About 5,000 people across the nation are now living in cohousing, a type of neighborhood that is planned by its residents, and about one-third of the residents in these developments are households with children, according to the Cohousing Association of the United States.
Cohousing, which originated in Denmark, was introduced to the United States about 15 years ago, and there are now an estimated 75 cohousing developments in the U.S. Denmark has about 350 completed cohousing communities.
In a cohousing development, future residents of the development meet to plan the neighborhood about two to three years before the development is built. Homes are privately owned and members are equal owners of the land and common areas.
Wild Sage Cohousing in Boulder, Colo., one of the latest cohousing developments in the country, has a 5,000-square-foot Common House that features overnight guest rooms, a children’s playroom, a library and sitting area, an exercise room and a Great Room for dancing, music and special events.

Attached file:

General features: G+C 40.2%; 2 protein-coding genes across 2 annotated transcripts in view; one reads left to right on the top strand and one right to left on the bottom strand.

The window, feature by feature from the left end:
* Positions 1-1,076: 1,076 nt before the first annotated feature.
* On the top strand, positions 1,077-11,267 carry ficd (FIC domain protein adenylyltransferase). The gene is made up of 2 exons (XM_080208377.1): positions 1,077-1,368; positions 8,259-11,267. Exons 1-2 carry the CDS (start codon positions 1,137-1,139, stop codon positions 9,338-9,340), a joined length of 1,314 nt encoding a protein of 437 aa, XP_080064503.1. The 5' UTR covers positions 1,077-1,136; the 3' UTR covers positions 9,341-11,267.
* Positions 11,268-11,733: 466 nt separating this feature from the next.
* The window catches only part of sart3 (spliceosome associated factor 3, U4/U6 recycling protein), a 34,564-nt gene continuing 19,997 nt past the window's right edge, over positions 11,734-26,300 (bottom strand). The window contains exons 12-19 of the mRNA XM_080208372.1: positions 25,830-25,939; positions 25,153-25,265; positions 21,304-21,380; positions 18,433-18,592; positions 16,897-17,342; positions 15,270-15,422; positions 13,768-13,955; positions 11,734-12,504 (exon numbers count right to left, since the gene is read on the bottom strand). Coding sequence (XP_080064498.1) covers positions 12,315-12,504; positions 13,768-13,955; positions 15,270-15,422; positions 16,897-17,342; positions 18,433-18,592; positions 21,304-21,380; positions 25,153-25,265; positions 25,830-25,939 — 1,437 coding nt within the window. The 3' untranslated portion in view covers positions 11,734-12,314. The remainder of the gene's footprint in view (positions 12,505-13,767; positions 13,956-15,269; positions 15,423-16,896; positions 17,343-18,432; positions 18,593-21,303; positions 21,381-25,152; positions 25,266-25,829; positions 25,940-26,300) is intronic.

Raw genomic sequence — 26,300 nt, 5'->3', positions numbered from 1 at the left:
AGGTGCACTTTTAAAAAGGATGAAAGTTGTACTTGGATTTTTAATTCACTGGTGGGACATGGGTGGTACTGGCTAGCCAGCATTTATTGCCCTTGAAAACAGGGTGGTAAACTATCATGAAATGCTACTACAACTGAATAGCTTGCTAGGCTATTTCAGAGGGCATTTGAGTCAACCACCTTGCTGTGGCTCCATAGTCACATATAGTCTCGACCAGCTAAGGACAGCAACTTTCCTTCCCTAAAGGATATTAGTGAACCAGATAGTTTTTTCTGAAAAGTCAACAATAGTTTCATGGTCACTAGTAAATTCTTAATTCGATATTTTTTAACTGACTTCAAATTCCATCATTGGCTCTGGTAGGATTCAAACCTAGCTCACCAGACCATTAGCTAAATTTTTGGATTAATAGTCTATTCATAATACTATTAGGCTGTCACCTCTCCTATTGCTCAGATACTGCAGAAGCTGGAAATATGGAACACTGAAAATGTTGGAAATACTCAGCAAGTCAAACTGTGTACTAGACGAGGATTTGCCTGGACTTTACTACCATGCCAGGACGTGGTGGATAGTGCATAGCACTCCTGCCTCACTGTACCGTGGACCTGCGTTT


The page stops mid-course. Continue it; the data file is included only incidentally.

“I appreciate how rarely I need to get in a car to take my kids across town for a play date,” said Chris Hauck, 42, a Wild Sage resident, in an announcement by Wild Sage Cohousing. “I also like having the choice of eating with my family at home or joining my neighbors in a shared home-cooked meal in our Common House. This is a great lifestyle.”
Cohousing neighborhoods are designed to emphasize people over cars, and automobiles are parked at the edge of the property, according to the Wild Sage announcement. “Homes in cohousing are connected by a pedestrian pathway so people can easily chat with one another while walking to an from their house. Cohousing residents also drive less because many of their social needs can be met in the neighborhood.”
Send tips or a Letter to the Editor to firstname.lastname@example.org or call (510) 658-9252, ext. 137.